How can a Christian Faith Inform Ethical Business Practice?
Individualistic concepts that allow domination of one over another just don’t hold up within this type of Christian understanding.
Business-as-usual oppresses people and planet. An enormous range of social and environmental injustices are committed by standard business practices knowing and unknowingly.
People, especially those who fall into one or more categories of additional vulnerability, are exploited through low pay, unsafe and abusive workplace conditions. Slavery is even a reality for some individuals. Oceans are filled with plastic and other waste which kills wildlife and destroys ecosystems. Air is polluted, and as a species, we are responsible for influencing our entire planet’s climate to change. Land-based environments and all kinds of ‘wild’ and ‘domesticated’ creatures are being exploited and destroyed.
Why? Basically, in pursuit of the industry accepted goal of all business leaders – the Holy Grail – more dollars. It’s all about the bottom line.
Traditionally, and typically still today, business students are trained that the only legitimate responsibility of a business leader is to maximise profits for the owners of the business. After all, it’s the owners of the business who have employed you to manage their business interests.
As someone who went the MBA route, I quickly learnt that this has become the ultimate responsibility of a business leader – whether you are a CEO, a managing director, or actually, any employee within a company. And as anyone who has ever tackled a business model or income sheet finds out, the goal of maximising profits is often most easily addressed by minimising costs. So it comes as no surprise that best practices across industries tend to focus on reducing expenses to grow the bottom line.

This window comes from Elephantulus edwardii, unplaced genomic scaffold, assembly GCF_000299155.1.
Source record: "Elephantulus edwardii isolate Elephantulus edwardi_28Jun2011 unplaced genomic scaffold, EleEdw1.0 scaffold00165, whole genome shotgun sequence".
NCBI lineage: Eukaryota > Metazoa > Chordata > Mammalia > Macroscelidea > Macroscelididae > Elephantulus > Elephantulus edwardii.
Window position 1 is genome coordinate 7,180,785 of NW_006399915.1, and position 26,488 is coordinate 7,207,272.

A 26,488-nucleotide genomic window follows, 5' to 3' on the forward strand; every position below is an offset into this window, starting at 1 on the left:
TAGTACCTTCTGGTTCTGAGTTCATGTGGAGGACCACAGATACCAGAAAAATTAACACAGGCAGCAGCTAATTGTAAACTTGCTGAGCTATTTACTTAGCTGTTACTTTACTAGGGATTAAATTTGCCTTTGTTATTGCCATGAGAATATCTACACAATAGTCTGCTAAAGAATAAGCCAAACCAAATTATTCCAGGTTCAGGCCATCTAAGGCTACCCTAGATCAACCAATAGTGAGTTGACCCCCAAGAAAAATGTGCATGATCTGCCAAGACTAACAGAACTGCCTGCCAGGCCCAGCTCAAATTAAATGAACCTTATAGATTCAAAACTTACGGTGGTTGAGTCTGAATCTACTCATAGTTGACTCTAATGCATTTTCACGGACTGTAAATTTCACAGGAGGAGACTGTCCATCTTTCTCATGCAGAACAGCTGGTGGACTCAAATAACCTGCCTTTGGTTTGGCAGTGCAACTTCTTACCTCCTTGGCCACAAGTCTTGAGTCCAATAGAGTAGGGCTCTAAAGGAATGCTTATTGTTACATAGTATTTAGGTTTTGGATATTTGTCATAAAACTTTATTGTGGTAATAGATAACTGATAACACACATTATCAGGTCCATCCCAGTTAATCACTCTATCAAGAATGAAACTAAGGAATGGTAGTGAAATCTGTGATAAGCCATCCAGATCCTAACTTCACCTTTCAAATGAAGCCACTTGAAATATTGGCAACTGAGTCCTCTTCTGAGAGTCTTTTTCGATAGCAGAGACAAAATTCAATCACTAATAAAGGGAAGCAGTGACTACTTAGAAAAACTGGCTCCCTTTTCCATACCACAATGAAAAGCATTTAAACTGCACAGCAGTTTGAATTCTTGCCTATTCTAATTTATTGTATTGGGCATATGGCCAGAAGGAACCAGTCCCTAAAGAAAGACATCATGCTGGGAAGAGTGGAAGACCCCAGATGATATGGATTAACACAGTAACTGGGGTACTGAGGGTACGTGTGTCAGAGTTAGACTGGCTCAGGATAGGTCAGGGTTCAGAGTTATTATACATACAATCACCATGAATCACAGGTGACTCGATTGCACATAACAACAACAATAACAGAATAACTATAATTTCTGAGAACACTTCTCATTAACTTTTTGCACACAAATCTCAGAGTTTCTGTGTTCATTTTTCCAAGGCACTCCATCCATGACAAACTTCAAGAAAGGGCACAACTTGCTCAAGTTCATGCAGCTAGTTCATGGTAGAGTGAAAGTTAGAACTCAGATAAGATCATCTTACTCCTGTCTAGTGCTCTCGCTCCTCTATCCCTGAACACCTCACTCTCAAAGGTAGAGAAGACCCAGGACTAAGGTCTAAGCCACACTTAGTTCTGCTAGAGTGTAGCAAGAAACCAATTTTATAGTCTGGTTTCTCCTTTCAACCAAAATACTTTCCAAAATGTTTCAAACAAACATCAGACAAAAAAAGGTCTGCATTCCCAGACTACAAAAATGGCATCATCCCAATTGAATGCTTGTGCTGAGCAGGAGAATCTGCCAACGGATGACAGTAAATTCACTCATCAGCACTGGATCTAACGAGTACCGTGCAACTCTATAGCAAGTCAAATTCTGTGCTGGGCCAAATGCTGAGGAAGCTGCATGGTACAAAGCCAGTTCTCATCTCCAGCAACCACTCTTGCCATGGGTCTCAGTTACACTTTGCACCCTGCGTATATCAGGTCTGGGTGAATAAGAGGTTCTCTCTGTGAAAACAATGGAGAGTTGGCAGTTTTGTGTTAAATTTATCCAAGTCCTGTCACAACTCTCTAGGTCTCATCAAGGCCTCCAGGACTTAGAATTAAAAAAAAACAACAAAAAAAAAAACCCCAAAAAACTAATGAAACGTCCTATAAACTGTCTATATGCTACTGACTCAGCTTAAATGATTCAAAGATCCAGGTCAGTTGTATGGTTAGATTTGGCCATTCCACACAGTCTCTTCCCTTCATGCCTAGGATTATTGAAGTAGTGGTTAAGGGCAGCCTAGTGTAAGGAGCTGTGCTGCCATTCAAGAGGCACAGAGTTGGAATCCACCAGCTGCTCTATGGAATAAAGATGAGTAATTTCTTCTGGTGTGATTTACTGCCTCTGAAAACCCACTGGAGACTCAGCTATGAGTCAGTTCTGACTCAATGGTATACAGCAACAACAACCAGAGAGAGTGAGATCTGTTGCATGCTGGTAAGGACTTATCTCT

The problem is that to do this, to reduce these expenses, businesses often just end up sourcing cheaper resources, externalising any social or environmental damage. Business best practices are too often the worst practices for people and the planet.
But we are seeing a growing movement of people across national, socio-economic, cultural, ethnic, and religious boundaries questioning business-as-usual practices that oppress people and planet.
The reasons for this may seem obvious, especially if you’ve taken the time to read this post, and managed to get this far! For many of us, our gut intuition tells us to reject unjust business practices.
As a Christian, the lens I see this all through inexorably involves my faith.
As with many people of faith, Christians have reasons rooted deep within our anthropology and theology to reject any kind of unethical business approaches and practices. And as with many people of faith, there is no separation between our private faith and our outward practices, our faith beliefs inform our whole life. We can’t separate our workplaces activities from the faith we hold to at the core of our being.
I’d love to share a bit on how my Christian faith informs my approach to ethical business practice. My approach will not be the same approach taken by all Christians, but this is at least one Christian perspective that hopefully can add something to the conversation around how faith beliefs can inform ethical business practice.